Of course, players also need to think about the pitching wedge in their iron set as a point of departure when figuring out how to deploy the gap, sand, and lob wedges. “When looking at loft structure, I base this off where the pitching wedge ends,” Henderson says. “Now a lot of manufacturers are in the mid 40s and some irons are even in the 44-degree range, so my recommendation is to take the next loft off of that.”

Figuring out the wedge makeup also depends on how far players typically hit the ball, which is a good argument for a custom fitting as every player and golf swing are different. Which lofts to choose “depends on how many yards in between wedges,” Wilson says. “For example, if a player carries a pitching wedge, gap wedge, sand wedge, lob wedge—not everyone has four wedges, but the standard is 4 to 5 degrees of loft to maintain an 8 to 10 yard gap between each club.”

So, if you’re ready to refresh or upgrade your current wedge set, here are our favorite models for 2021.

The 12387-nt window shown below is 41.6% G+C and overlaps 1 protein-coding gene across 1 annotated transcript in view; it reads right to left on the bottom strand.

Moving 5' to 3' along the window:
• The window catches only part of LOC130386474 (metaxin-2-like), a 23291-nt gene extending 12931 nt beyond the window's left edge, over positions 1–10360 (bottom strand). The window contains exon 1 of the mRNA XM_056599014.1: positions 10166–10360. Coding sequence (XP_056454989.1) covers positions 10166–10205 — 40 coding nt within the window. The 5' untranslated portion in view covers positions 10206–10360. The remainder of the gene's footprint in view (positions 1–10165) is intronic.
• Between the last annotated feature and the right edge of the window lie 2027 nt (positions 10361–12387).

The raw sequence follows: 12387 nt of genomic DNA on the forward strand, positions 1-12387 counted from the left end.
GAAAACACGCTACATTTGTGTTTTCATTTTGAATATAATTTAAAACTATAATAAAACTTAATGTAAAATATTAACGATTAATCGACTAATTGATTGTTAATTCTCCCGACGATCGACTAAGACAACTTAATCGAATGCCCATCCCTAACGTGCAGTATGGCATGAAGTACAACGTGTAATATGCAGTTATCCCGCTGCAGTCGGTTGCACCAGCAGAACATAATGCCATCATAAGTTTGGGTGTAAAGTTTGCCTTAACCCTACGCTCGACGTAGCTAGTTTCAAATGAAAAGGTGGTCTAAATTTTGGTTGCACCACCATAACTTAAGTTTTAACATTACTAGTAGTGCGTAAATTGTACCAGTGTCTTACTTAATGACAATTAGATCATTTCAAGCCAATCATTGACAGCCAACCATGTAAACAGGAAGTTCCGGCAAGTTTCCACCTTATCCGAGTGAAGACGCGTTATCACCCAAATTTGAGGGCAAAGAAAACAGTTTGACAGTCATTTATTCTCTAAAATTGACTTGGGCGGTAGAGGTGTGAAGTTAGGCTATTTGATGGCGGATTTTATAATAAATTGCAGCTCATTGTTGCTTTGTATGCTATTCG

Best Overall: Callaway Jaws MD5 Wedge

Callaway Jaws MD5 Wedge

 Courtesy of Dick's Sporting Goods

Bite. Bite. Bite. True to their namesake, the Callaway MD5 Jaws wedges chomp into greens with a toothy spin for maximum control. Groove-in-groove technology with sharper radiuses deployed along the face help the ball check and grab, even on less than perfect contact. The brand offers the series in 23 different bounce and loft combinations, so players can choose a wedge set makeup that provides solutions to their short game needs.

Note: Callaway provided the TripSavvy commerce team with a sample of the MD5 Wedges for review.

Best for Mid Handicaps: Ping Glide 3.0

Ping Glide 3.0 Wedge

Courtesy of Dick's Sporting Goods